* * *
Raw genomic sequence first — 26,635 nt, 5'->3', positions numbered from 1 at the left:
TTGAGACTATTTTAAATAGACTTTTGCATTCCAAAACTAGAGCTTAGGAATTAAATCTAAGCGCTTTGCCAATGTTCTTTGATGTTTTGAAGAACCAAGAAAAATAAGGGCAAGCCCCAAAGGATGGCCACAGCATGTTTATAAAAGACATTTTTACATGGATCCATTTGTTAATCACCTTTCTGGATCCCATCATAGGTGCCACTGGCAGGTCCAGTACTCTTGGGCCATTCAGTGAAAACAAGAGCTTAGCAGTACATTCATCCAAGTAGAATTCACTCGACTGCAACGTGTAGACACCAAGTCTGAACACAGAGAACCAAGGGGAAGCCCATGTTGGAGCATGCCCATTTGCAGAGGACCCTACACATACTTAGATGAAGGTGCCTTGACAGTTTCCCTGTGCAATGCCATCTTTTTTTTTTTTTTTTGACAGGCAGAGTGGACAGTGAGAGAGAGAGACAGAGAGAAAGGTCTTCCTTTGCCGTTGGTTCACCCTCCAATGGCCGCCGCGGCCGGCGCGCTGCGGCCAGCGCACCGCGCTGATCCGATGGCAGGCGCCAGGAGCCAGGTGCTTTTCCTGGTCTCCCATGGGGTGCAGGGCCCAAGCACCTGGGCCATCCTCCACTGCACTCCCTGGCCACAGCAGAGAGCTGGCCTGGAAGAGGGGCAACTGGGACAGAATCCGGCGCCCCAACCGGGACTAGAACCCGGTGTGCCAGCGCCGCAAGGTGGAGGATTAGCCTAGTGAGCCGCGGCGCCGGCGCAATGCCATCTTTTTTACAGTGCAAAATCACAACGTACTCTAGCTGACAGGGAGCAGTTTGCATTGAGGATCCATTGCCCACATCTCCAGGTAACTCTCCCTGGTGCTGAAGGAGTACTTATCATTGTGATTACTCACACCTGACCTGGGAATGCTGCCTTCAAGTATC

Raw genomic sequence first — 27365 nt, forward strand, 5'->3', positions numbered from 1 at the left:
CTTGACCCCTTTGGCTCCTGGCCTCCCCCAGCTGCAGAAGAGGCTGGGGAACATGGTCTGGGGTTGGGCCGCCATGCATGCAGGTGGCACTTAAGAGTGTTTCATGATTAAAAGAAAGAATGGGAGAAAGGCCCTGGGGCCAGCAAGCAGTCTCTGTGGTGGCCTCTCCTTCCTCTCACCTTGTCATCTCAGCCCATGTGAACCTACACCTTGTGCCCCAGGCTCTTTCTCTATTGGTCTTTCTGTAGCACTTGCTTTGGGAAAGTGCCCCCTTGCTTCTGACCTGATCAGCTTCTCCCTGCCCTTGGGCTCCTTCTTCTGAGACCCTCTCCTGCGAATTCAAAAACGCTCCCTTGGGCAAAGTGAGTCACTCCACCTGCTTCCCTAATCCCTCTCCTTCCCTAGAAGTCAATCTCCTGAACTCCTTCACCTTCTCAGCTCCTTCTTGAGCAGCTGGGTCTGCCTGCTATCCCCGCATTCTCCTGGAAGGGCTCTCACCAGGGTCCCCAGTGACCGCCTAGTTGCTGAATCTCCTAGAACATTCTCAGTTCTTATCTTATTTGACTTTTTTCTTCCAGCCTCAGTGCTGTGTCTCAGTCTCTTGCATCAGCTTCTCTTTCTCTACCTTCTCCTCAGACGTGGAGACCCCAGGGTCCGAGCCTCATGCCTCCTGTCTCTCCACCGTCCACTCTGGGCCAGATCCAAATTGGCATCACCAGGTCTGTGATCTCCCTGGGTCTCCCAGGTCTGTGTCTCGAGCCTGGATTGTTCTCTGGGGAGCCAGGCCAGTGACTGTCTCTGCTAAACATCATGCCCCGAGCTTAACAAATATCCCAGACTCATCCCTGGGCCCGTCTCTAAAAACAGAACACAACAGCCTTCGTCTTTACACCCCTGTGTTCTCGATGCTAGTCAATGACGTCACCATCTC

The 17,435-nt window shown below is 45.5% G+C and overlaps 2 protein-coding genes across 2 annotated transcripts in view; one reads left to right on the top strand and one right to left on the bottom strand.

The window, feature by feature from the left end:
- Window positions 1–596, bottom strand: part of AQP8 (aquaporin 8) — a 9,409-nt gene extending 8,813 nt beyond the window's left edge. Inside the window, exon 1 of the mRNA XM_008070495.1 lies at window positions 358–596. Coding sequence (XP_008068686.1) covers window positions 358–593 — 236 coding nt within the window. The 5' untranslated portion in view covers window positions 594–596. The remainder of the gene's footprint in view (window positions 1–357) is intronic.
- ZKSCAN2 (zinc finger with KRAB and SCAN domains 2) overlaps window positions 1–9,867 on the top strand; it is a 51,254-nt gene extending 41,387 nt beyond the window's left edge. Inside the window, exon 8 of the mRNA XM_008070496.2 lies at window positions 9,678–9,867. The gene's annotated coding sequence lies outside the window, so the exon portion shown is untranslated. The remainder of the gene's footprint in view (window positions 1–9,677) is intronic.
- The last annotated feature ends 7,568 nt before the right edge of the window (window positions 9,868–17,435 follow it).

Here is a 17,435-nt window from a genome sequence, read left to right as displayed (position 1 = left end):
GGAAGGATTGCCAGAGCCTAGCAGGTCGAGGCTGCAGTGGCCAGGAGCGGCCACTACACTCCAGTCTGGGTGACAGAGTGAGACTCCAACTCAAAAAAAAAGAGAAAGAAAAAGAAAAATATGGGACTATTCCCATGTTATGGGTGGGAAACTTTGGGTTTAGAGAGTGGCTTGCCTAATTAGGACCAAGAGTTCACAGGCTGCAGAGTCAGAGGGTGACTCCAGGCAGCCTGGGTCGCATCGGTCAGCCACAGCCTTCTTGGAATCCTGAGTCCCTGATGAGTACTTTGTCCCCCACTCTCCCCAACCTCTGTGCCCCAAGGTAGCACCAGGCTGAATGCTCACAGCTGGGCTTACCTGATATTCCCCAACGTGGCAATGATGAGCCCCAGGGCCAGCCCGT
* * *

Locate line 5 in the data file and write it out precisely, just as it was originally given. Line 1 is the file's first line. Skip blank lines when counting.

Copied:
The 17,435-nt window shown below is 45.5% G+C and overlaps 2 protein-coding genes across 2 annotated transcripts in view; one reads left to right on the top strand and one right to left on the bottom strand.